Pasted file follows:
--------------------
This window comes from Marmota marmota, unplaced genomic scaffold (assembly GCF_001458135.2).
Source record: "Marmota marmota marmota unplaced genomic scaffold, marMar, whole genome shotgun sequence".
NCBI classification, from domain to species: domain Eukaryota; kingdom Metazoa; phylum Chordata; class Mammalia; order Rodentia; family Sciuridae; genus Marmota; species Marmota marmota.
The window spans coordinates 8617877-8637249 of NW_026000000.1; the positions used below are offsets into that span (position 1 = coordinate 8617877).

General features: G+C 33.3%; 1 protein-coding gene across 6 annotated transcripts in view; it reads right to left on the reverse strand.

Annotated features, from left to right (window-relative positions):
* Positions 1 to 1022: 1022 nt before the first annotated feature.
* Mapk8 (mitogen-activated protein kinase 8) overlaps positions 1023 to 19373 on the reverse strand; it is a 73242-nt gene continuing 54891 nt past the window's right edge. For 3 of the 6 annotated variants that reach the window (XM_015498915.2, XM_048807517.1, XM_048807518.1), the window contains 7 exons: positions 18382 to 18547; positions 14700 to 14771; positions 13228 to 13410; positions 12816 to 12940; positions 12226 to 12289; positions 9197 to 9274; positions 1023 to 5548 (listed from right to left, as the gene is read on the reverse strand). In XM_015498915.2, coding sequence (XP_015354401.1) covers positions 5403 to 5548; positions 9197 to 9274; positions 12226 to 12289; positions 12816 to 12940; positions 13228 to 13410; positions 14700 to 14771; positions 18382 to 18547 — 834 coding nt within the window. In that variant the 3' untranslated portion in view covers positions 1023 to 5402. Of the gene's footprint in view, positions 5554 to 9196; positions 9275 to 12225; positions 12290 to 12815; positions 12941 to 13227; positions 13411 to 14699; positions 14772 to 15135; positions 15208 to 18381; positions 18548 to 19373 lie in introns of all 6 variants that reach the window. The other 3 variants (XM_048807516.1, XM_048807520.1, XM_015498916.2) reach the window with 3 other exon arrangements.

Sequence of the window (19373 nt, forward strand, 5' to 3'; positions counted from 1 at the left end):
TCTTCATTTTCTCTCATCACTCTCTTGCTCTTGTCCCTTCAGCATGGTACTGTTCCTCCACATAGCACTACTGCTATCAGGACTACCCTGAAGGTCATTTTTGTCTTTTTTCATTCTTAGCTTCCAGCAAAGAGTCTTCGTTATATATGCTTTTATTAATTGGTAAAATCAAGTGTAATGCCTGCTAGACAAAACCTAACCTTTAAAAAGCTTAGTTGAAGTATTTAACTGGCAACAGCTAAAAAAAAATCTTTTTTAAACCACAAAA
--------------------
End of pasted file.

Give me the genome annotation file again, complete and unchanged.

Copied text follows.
This window comes from Marmota marmota, unplaced genomic scaffold (assembly GCF_001458135.2).
Source record: "Marmota marmota marmota unplaced genomic scaffold, marMar, whole genome shotgun sequence".
NCBI classification, from domain to species: domain Eukaryota; kingdom Metazoa; phylum Chordata; class Mammalia; order Rodentia; family Sciuridae; genus Marmota; species Marmota marmota.
The window spans coordinates 8617877-8637249 of NW_026000000.1; the positions used below are offsets into that span (position 1 = coordinate 8617877).

General features: G+C 33.3%; 1 protein-coding gene across 6 annotated transcripts in view; it reads right to left on the reverse strand.

Annotated features, from left to right (window-relative positions):
* Positions 1 to 1022: 1022 nt before the first annotated feature.
* Mapk8 (mitogen-activated protein kinase 8) overlaps positions 1023 to 19373 on the reverse strand; it is a 73242-nt gene continuing 54891 nt past the window's right edge. For 3 of the 6 annotated variants that reach the window (XM_015498915.2, XM_048807517.1, XM_048807518.1), the window contains 7 exons: positions 18382 to 18547; positions 14700 to 14771; positions 13228 to 13410; positions 12816 to 12940; positions 12226 to 12289; positions 9197 to 9274; positions 1023 to 5548 (listed from right to left, as the gene is read on the reverse strand). In XM_015498915.2, coding sequence (XP_015354401.1) covers positions 5403 to 5548; positions 9197 to 9274; positions 12226 to 12289; positions 12816 to 12940; positions 13228 to 13410; positions 14700 to 14771; positions 18382 to 18547 — 834 coding nt within the window. In that variant the 3' untranslated portion in view covers positions 1023 to 5402. Of the gene's footprint in view, positions 5554 to 9196; positions 9275 to 12225; positions 12290 to 12815; positions 12941 to 13227; positions 13411 to 14699; positions 14772 to 15135; positions 15208 to 18381; positions 18548 to 19373 lie in introns of all 6 variants that reach the window. The other 3 variants (XM_048807516.1, XM_048807520.1, XM_015498916.2) reach the window with 3 other exon arrangements.

Sequence of the window (19373 nt, forward strand, 5' to 3'; positions counted from 1 at the left end):
TCTTCATTTTCTCTCATCACTCTCTTGCTCTTGTCCCTTCAGCATGGTACTGTTCCTCCACATAGCACTACTGCTATCAGGACTACCCTGAAGGTCATTTTTGTCTTTTTTCATTCTTAGCTTCCAGCAAAGAGTCTTCGTTATATATGCTTTTATTAATTGGTAAAATCAAGTGTAATGCCTGCTAGACAAAACCTAACCTTTAAAAAGCTTAGTTGAAGTATTTAACTGGCAACAGCTAAAAAAAAATCTTTTTTAAACCACAAAA